Poli Arctici – Azimuth Projection

by Henricus Hondius

The world from “above”


Date of first edition: 1636

Date of this edition: 1636 or 1638

Dimensions (not including margins): 34,5 x 59,5 cm

Dimensions (including margins): 47,8 x 55,3 cm

Condition: Very good and sharp copper engraving printed on hard paper. Old coloured. Centre fold as published. Wide margins. General light age-toning. Verso shows old repair, not recognizable on recto.

Condition rating: A

Verso: text in German

Map reference:  Van der Krogt, I, 0020:1B

From: Appendix or Newer Atlas, Van der Krogt I, 1:324 or I, 1:421/2

Note: this item is exclusively offered with catalogue of Exhibition “The Dutch color the World”, organised at the Mercatormuseum in 2018.

Item number:
World, Polars & Oceans
Recent Additions
Price (without VAT, possibly to be added): 2 800,00 (FYI +/- $3 108,00 / £2 492,00)
Unless otherwise specifically stated on this map page, we charge the following expedition costs in euro (unfortunatelly, gone up with Covid, but still too low in reality!): 
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– Rest of Europe: 60 euro
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The Azimuth Projection

The Mercator projection is not useful for a so-called polar projection. For the North Pole projection, the North Pole is projected perpendicularly from the South Pole and then any point on a flat sheet (placed on the North Pole) (the so-called azimuthal projection). Thus, all meridians become lines departing from the North Pole and the parallels (or latitudes) become concentric circles centered on the North Pole. When Jodocus Hondius purchases the copper plates from Mercator’s legacy, including his North Pole map from 1595, he will continue to use this “archaic” design (where the water disappears into the North Pole!) Until 1634. Not until 1636 did Henricus Hondius publish a new Poli Arctici with significant changes: no imaginative imagination, but a restriction to the representation of verified knowledge, so neither an evocation of four islands, but a body of water.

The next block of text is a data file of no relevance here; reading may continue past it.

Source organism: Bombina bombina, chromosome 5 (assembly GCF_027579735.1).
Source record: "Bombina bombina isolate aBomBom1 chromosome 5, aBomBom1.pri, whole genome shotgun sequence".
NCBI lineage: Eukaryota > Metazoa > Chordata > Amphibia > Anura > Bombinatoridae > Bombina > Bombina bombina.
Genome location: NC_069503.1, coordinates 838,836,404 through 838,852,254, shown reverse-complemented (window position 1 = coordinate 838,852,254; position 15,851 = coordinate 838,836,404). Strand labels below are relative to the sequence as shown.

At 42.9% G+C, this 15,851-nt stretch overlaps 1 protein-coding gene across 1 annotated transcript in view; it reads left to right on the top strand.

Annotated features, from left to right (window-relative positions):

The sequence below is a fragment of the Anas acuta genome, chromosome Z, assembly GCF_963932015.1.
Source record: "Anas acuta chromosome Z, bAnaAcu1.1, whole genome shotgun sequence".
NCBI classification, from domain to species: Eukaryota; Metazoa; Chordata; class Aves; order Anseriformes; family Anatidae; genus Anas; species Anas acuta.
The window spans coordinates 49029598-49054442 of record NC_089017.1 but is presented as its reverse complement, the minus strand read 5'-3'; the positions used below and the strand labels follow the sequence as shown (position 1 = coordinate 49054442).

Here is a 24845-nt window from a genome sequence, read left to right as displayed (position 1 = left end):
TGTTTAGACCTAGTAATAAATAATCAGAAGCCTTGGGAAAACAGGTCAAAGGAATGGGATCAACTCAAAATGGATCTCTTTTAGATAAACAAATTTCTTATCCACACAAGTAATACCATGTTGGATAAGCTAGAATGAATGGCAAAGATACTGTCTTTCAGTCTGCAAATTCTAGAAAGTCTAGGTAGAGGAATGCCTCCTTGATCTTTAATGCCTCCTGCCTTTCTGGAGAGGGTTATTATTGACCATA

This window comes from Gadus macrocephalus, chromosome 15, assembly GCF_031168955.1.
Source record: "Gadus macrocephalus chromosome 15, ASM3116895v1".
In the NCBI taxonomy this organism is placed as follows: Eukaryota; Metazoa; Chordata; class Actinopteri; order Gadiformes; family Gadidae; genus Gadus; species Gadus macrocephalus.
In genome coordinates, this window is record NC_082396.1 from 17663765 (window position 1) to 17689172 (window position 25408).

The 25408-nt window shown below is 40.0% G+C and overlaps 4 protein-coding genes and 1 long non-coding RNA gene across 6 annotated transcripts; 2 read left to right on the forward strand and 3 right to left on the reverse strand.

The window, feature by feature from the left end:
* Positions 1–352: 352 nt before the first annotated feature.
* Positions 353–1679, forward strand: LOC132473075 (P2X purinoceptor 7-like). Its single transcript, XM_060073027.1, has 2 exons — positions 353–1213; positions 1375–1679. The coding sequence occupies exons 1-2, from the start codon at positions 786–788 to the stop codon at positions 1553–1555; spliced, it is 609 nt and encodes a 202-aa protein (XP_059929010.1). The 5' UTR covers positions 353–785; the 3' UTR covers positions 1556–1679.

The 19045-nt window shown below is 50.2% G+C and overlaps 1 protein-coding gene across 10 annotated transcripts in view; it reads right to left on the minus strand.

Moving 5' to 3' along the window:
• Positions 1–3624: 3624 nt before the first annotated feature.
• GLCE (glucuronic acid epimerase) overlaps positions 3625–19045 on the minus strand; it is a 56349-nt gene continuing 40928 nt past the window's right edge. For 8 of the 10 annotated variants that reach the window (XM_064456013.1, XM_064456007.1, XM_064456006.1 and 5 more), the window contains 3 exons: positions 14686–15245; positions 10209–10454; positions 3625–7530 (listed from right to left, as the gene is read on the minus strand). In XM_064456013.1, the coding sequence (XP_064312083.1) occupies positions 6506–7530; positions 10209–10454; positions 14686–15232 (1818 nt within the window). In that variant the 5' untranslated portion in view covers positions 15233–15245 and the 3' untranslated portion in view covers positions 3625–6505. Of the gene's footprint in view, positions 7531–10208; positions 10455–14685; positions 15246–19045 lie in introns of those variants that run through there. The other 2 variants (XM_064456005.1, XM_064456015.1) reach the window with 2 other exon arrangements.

This leads to, among other things, the Canadian side of the North Pole being left open and Greenland and Nova Zembla not being completed. The imaginary Fryslandt is also omitted (for a discussion see V.5.2). The sources for this map are mainly English, including Henry Briggs and Thomas James. The Hudson Bay is faithfully depicted, thanks to the former. James, on the other hand, thought that Baffin was indeed an island. The bay, south of Hudson Bay, was named after him. Finally, note the Dutch nomenclature for many locations in Labrador, Greenland and Iceland. Oceanus Deucaledonius was the name for the North Atlantic Ocean. All corners are embellished with views of whaling. The copper plate later passed into the hands of Frederik de Wit and was printed until 1715.

The Azimuth North Pole projection is incorporated in the flag of the UN:

Burden on the Poli Arctici map

“With the many advances in knowledge of the Artic waters in the first third of the century the Gerard Mercator map of the North Pole, 1595, had become obsolete. In recognition of the large role taken by the English in pursuit of the North West Passage, Hondius introduced a new polar map for the English edition of his atlas, 1636. …

Hondius drew upon the cartography of Henry Briggs, 1625, for the outline of Hudson Bay, and supplemented it with the knowledge of the west coast from Thomas’ map, 1633. He does correctly, however, make an assumption that Baffin Island is an island. Like many other cartographers before him he is confused by the very early English voyages depicting M Forbishers Streate in Greenland. Similar to the AMERICA SEPTENTRIONALIS of the same year, he incorporates a second cartouche which is left blank. Along the Atlantic coast of Labrador we find for the first time much Dutch nomenclature, reflecting their increased whaling activities in these waters. It is also interesting to note that virtually all of the earlier imaginary islands in the North Atlantic are now omitted.”



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